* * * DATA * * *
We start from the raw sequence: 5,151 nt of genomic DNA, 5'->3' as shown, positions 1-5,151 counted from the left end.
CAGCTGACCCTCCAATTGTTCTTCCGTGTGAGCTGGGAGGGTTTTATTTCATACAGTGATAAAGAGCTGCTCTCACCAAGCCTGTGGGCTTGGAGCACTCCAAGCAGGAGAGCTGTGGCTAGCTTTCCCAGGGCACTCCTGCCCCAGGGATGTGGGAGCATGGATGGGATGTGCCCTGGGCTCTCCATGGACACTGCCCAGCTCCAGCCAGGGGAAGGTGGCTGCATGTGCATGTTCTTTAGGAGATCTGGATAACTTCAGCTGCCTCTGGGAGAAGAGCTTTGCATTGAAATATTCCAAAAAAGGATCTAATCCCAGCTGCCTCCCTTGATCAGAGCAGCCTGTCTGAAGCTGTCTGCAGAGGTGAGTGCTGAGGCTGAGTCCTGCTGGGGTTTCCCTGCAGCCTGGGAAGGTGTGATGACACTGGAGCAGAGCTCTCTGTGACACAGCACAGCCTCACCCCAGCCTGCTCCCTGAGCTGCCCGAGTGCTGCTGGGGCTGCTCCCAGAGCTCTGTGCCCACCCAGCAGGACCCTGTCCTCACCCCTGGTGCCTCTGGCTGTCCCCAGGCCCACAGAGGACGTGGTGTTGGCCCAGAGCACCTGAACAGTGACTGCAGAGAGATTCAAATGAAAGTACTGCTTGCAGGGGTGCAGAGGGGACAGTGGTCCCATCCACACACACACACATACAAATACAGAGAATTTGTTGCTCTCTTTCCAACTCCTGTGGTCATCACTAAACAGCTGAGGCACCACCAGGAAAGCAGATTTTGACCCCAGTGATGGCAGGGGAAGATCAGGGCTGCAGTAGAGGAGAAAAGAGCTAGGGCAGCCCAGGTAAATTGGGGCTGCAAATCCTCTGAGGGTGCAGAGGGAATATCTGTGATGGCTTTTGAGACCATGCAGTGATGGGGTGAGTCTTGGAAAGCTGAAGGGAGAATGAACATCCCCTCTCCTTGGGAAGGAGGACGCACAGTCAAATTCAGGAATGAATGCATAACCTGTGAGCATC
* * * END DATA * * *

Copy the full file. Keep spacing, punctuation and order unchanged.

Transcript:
We start from the raw sequence: 5,151 nt of genomic DNA, 5'->3' as shown, positions 1-5,151 counted from the left end.
CAGCTGACCCTCCAATTGTTCTTCCGTGTGAGCTGGGAGGGTTTTATTTCATACAGTGATAAAGAGCTGCTCTCACCAAGCCTGTGGGCTTGGAGCACTCCAAGCAGGAGAGCTGTGGCTAGCTTTCCCAGGGCACTCCTGCCCCAGGGATGTGGGAGCATGGATGGGATGTGCCCTGGGCTCTCCATGGACACTGCCCAGCTCCAGCCAGGGGAAGGTGGCTGCATGTGCATGTTCTTTAGGAGATCTGGATAACTTCAGCTGCCTCTGGGAGAAGAGCTTTGCATTGAAATATTCCAAAAAAGGATCTAATCCCAGCTGCCTCCCTTGATCAGAGCAGCCTGTCTGAAGCTGTCTGCAGAGGTGAGTGCTGAGGCTGAGTCCTGCTGGGGTTTCCCTGCAGCCTGGGAAGGTGTGATGACACTGGAGCAGAGCTCTCTGTGACACAGCACAGCCTCACCCCAGCCTGCTCCCTGAGCTGCCCGAGTGCTGCTGGGGCTGCTCCCAGAGCTCTGTGCCCACCCAGCAGGACCCTGTCCTCACCCCTGGTGCCTCTGGCTGTCCCCAGGCCCACAGAGGACGTGGTGTTGGCCCAGAGCACCTGAACAGTGACTGCAGAGAGATTCAAATGAAAGTACTGCTTGCAGGGGTGCAGAGGGGACAGTGGTCCCATCCACACACACACACATACAAATACAGAGAATTTGTTGCTCTCTTTCCAACTCCTGTGGTCATCACTAAACAGCTGAGGCACCACCAGGAAAGCAGATTTTGACCCCAGTGATGGCAGGGGAAGATCAGGGCTGCAGTAGAGGAGAAAAGAGCTAGGGCAGCCCAGGTAAATTGGGGCTGCAAATCCTCTGAGGGTGCAGAGGGAATATCTGTGATGGCTTTTGAGACCATGCAGTGATGGGGTGAGTCTTGGAAAGCTGAAGGGAGAATGAACATCCCCTCTCCTTGGGAAGGAGGACGCACAGTCAAATTCAGGAATGAATGCATAACCTGTGAGCATC